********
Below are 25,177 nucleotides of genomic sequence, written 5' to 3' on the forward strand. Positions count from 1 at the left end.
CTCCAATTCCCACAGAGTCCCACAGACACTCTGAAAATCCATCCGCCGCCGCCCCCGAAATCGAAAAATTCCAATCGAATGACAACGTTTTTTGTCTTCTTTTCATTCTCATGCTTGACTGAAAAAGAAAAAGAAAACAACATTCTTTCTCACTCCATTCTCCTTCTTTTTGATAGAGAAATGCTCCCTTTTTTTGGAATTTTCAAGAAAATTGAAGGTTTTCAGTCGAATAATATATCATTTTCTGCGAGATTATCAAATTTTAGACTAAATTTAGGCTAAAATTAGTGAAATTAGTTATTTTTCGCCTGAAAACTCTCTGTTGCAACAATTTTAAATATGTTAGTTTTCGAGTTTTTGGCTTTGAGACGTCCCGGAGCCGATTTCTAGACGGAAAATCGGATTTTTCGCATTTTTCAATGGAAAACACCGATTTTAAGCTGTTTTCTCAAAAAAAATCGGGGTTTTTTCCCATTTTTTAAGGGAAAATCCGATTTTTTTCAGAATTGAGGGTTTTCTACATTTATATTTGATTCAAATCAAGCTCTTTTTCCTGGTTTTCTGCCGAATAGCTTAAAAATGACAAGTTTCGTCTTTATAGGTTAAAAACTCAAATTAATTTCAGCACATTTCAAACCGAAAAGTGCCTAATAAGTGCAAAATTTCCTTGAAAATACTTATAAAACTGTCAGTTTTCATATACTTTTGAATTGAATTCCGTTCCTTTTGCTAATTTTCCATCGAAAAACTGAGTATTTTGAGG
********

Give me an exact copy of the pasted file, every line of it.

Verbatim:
Below are 25,177 nucleotides of genomic sequence, written 5' to 3' on the forward strand. Positions count from 1 at the left end.
CTCCAATTCCCACAGAGTCCCACAGACACTCTGAAAATCCATCCGCCGCCGCCCCCGAAATCGAAAAATTCCAATCGAATGACAACGTTTTTTGTCTTCTTTTCATTCTCATGCTTGACTGAAAAAGAAAAAGAAAACAACATTCTTTCTCACTCCATTCTCCTTCTTTTTGATAGAGAAATGCTCCCTTTTTTTGGAATTTTCAAGAAAATTGAAGGTTTTCAGTCGAATAATATATCATTTTCTGCGAGATTATCAAATTTTAGACTAAATTTAGGCTAAAATTAGTGAAATTAGTTATTTTTCGCCTGAAAACTCTCTGTTGCAACAATTTTAAATATGTTAGTTTTCGAGTTTTTGGCTTTGAGACGTCCCGGAGCCGATTTCTAGACGGAAAATCGGATTTTTCGCATTTTTCAATGGAAAACACCGATTTTAAGCTGTTTTCTCAAAAAAAATCGGGGTTTTTTCCCATTTTTTAAGGGAAAATCCGATTTTTTTCAGAATTGAGGGTTTTCTACATTTATATTTGATTCAAATCAAGCTCTTTTTCCTGGTTTTCTGCCGAATAGCTTAAAAATGACAAGTTTCGTCTTTATAGGTTAAAAACTCAAATTAATTTCAGCACATTTCAAACCGAAAAGTGCCTAATAAGTGCAAAATTTCCTTGAAAATACTTATAAAACTGTCAGTTTTCATATACTTTTGAATTGAATTCCGTTCCTTTTGCTAATTTTCCATCGAAAAACTGAGTATTTTGAGG